the Origin of the Mainstream Hakka Word [oi1] 'Mother' ", W. South
Coblin proposes that oi-type words for 'mother' in Hakka
varieties originate from the compression of two syllables (amoi)
into one (oi). Although amoi > oi at first
looks like am-loss (i.e., the disappearance of the first half
of the word), if the kinship prefix a- is analyzed as a zero
consonant Ø- plus a rhyme -a, then oi is really Øoi
with the initial of the kinship prefix Øa- and the rhyme
of the root moi 'mother':
That is an example of one of three types of compression in Chinese
and other languages of the region:
刀 Early Old Chinese *CVtaw > Late Old Chinese *taw 'knife' (If not for Vietnamese [zaːw] with lenition of *-t- conditioned by *CV-, no first syllable would be reconstructible)
2. disyllabic word > fusion of initial consonants of both syllables + rhyme of second syllable
抱 Early Old Chinese *mʌpuʔ > Late Old Chinese *bowʔ 'to carry in the arms'
*b is a fusion of *m- and *-p-.
My formulation needs to be tweaked because the vowel of the surviving syllable has changed under the influence of the lost vowel of the previous syllable: *u has lowered to *ow.
3. disyllabic word > initial of first syllable + rhyme of second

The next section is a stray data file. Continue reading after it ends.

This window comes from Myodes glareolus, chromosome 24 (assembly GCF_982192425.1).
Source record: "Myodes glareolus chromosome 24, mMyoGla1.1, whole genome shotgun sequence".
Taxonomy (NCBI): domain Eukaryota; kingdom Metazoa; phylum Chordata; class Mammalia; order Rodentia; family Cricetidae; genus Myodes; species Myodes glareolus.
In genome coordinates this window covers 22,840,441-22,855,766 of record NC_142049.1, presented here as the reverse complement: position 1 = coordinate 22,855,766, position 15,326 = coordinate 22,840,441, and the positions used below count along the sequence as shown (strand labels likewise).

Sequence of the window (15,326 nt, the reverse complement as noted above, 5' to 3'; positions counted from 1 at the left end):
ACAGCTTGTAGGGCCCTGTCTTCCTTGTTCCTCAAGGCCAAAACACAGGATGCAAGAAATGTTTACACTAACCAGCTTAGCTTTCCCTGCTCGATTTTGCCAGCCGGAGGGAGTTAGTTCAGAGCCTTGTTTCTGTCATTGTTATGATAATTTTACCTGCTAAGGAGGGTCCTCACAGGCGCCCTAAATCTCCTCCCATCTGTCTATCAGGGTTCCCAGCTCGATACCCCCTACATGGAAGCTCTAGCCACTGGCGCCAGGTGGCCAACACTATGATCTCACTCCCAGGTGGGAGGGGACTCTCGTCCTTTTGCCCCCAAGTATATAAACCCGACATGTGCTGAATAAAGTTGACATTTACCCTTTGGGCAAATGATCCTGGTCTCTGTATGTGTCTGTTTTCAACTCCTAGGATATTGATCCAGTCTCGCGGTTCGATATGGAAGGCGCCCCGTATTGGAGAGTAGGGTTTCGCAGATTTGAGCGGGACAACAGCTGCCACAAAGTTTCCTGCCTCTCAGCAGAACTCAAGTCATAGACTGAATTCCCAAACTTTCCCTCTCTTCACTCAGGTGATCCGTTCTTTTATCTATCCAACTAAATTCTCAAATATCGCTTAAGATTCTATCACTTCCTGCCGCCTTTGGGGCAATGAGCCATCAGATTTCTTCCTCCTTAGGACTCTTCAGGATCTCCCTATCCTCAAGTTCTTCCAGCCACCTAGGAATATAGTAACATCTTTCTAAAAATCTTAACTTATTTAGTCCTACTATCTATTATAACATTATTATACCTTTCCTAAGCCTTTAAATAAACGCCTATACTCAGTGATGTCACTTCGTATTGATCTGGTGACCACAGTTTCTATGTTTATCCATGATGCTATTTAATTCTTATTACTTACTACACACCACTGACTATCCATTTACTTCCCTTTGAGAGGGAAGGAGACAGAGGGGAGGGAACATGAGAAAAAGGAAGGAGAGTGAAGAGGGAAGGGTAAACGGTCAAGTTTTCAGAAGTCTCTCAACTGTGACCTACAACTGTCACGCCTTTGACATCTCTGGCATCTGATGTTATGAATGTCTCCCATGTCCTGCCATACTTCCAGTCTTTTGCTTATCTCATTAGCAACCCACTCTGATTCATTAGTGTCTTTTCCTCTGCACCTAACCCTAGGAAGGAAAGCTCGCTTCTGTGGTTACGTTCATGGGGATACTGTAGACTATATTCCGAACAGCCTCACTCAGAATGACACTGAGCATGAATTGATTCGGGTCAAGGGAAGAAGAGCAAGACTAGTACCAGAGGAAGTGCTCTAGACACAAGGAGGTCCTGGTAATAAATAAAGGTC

syllable ... no, I'd better reformulate that.
Coblin gives a standard Mandarin example: 不用 bú yòng lit. 'not use' > 甭 béng 'no need to' (note the neat stacked composite character). My initial formulation doesn't work; it would predict a fusion ˟bòng or ˟bèng (the latter takes into account the impossibility of -ong after labials in standard Mandarin). But the actual form has the tone of the first syllable and a rhyme that is unlike either syllable. So how about
3'. disyllabic word > initial of first syllable + fusion of rhymes of both syllables
to account for 甭 béng?
And 3' can be reworded to account for 抱 *bowʔ:
2'. disyllabic word > fusion of initial consonants of both syllables + fusion of rhymes of both syllables
No, wait, *-ʌ- in *mʌpuʔ isn't a rhyme - it's a
vowel in the middle of a word. And I can't think of a word to describe *CʌCu
> *CʌCow > *Cow. 'Umlaut' isn't right. Vowel
harmony is involved, but there's also diphthongization. I've used the
term 'bending' and Schuessler uses the term 'warping', but neither term
acknowledges the first vowel that triggers the process. 'Harmonic
bending' or 'harmonic warping'?
In any case, I've been thinking that reduction is irregular. Fusion
is a type of reduction. So I expect some difficulty in trying to ...
reduce reduction to a set of simple categories. I'd still like to say
something other than 'anything can happen', though. There are
constraints on complexity.
Let's zoom out from a single etymology toward the bigger picture of
Hakka as described by Coblin. Let me try to translate his words into a
South Central Chinese
|Early Southern Highlands
||a subset of Tuhua/Pinghua
土話 Tuhua 'local speech' and 平話 Pinghua 'ordinary speech' are generic
terms for a set of unclassified Chinese languages. Coblin proposes that
some of them may be related to his Southern Highlands Chinese group of
languages which I could call 'Greater Hakka'. He reconstructs 'mother'
in Early South Central Chinese as *mVi3/4, leaving aside the
problem of daughter forms with tones 1 and 2 (e.g., the "[oi1]" in his
title) for the time being.